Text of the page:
Since Loree Payne was introduced as the Northern Arizona women’s basketball head coach in the spring of 2017, she has continually said she wants to build a winning culture. After the program’s best season in over a decade, the Lumberjacks are well on their way.
The Lumberjacks finished tied for fourth in the Big Sky Conference, seeing their season end at the hands of the league's top team, Montana State, by just five points in the Big Sky tournament semifinals. Northern Arizona was set to compete in a postseason tourney, according to Payne, but won't get the chance following cancellations caused by the coronavirus outbreak.
The Lumberjacks increased their win total by four for the second straight season, going from eight wins in Payne’s first year in 2017-18, to 12 the next and 16 this season. Northern Arizona went 16-15 overall this year, the program’s most since 2006-07, and it finished 12-8 in the Big Sky, the most since 1997-98.
Things were done that hadn't happened in years and, according to Payne, it’s just the start of potential sustained success for a program that is turning the corner.
“I think it’s very exciting what we can accomplish in the future after what was really a turn-the-corner type of year for this program,” Payne said Friday.
With the entire starting lineup expected to return next season, there hasn’t been this type of excitement around the women’s program since the days of Charli Turner Thorne, Meg Sanders and the early years of the Laurie Kelly era.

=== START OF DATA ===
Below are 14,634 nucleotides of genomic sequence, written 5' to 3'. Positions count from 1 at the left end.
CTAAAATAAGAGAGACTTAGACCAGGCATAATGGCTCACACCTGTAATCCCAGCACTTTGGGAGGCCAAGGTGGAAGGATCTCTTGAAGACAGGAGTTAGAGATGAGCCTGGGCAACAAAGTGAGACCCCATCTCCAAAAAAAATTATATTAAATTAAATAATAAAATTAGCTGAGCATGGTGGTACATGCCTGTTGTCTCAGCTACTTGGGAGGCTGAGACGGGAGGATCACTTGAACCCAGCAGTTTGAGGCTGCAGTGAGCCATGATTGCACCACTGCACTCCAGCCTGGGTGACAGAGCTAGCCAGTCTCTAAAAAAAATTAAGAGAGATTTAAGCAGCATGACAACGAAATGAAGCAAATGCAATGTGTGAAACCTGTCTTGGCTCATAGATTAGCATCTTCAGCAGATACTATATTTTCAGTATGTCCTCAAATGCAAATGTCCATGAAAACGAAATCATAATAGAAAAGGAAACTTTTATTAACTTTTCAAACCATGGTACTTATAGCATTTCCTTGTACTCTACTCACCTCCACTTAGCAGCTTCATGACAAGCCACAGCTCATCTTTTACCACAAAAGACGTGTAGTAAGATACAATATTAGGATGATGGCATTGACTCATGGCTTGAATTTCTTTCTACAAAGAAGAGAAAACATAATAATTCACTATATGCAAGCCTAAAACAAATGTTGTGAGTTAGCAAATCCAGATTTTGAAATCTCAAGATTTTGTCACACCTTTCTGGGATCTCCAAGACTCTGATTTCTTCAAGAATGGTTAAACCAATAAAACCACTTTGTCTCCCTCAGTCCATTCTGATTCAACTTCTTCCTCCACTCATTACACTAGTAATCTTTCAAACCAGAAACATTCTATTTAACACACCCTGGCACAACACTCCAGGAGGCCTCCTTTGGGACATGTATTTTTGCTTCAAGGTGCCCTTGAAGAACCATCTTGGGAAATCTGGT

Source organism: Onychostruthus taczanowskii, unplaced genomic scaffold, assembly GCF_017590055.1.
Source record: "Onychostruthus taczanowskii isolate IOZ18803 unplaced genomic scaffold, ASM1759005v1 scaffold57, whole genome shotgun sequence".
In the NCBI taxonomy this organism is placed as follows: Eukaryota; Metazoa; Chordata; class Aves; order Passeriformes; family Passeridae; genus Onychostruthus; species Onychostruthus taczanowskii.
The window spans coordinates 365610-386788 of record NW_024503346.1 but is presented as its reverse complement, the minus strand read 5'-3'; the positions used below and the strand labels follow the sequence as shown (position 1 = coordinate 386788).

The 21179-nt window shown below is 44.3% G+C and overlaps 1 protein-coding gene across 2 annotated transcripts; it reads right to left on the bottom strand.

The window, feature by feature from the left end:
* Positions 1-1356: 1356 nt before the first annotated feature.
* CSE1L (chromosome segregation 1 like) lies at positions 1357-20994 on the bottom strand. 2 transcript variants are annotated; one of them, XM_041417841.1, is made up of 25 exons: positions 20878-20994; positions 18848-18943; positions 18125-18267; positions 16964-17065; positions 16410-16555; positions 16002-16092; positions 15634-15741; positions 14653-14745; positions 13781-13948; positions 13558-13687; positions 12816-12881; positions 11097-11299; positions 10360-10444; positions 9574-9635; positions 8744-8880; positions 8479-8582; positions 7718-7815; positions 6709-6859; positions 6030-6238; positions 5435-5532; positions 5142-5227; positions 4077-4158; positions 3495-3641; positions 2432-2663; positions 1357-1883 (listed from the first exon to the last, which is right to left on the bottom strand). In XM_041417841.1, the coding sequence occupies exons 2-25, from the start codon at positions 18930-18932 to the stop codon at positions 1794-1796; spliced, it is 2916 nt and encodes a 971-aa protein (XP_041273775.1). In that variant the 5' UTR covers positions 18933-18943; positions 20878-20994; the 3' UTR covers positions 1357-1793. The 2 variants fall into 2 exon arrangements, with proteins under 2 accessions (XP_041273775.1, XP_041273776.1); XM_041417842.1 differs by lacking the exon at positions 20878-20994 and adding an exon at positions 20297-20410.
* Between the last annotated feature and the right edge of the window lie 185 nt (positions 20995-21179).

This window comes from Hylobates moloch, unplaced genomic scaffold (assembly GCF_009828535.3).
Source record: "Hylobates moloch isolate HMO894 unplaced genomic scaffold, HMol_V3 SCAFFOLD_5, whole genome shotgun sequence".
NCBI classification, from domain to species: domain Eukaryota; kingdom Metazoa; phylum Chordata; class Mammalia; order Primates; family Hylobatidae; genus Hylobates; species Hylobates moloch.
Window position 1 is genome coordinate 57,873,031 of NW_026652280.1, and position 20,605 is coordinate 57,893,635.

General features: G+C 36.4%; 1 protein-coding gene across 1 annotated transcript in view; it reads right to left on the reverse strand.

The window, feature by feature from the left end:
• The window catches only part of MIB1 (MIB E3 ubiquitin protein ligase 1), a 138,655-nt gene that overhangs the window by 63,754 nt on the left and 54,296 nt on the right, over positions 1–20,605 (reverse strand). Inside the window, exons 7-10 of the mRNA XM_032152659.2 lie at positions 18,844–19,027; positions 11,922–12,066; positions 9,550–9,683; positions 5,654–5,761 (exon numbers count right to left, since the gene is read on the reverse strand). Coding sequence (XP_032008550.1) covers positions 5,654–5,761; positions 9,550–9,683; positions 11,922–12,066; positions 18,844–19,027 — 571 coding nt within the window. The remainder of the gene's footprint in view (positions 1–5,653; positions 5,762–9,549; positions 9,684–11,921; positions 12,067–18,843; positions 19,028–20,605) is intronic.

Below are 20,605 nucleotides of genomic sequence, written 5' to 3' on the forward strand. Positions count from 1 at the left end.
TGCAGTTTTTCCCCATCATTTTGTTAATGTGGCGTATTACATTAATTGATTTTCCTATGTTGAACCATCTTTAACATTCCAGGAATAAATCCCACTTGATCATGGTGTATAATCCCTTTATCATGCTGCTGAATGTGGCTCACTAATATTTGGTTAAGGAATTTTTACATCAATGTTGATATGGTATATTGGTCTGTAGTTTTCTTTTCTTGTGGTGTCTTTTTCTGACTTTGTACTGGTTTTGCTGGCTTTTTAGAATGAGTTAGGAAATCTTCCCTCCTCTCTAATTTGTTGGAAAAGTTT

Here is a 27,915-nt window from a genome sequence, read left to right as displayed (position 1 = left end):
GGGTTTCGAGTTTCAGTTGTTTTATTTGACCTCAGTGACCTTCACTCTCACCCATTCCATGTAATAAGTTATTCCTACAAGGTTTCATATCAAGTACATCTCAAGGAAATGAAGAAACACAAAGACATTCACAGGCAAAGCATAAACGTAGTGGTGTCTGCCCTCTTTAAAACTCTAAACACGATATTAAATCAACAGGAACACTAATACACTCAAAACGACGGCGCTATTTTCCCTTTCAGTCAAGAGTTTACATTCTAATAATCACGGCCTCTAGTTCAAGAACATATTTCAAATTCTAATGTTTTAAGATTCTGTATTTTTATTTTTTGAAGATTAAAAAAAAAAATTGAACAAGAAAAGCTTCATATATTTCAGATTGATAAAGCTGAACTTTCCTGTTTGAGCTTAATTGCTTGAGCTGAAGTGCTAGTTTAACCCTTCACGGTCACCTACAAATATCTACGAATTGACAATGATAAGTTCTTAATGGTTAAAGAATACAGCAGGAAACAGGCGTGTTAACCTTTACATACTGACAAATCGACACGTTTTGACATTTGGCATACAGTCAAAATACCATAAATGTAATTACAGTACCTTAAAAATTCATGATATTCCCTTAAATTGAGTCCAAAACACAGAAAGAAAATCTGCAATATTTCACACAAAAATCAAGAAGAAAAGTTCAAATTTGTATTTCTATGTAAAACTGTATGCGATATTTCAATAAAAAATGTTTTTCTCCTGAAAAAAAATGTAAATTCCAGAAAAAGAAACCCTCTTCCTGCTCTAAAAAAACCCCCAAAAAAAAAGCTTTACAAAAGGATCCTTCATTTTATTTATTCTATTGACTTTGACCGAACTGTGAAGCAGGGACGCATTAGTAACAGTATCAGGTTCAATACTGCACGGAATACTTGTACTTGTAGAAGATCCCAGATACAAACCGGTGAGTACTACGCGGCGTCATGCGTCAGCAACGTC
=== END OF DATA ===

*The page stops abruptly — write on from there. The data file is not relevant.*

Junior Khiarica Rasheed had a break-out year in which she averaged 16.5 points on 49% field goal shooting and 47% shooting -- on 36 tries -- from 3-point range and 7.2 rebounds per game. She led the Big Sky in scoring in conference-only play at 18.9 points per game, earned All-Big Sky First Team honors and was a contender for conference player of the year.
Rasheed took her scoring to new levels again, going from 7.4 points per game her freshman season to 12.8 and then adding her strong junior campaign. The undersized center has become one of the most efficient players in the Big Sky as her field goal shooting clip in conference play was second in the league.
“One of the biggest things is just that she has expanded her range," Payne said. "Her freshman year, no one really knew about her. Her sophomore year people were able to play off her a little bit, and this year, with her being able to knock down that 3, people had to come out and guard her."
After Rasheed scored 513 points, which landed her fifth most in a single season in program history, she is up to 1,130 points, which ranks seventh in program history. Barring any injuries, Rasheed should finish next season in the top three in scoring if she matches her total from this past year.
Rasheed would have to average at least 26 points per game to tie Amy Patton’s program-best 1,938 career points mark, making that a tough mark to hit. To get to second place, Rasheed would need to average at least 17.6 points per game -- which, if her career trend of improved scoring holds, she could reach next season assuming she stays healthy.
THE TREND UPWARD
Northern Arizona’s starting lineup is made up of three former transfers and two home-grown talents, so it was only a matter of time until all the talent was eligible and able to gel, Payne said.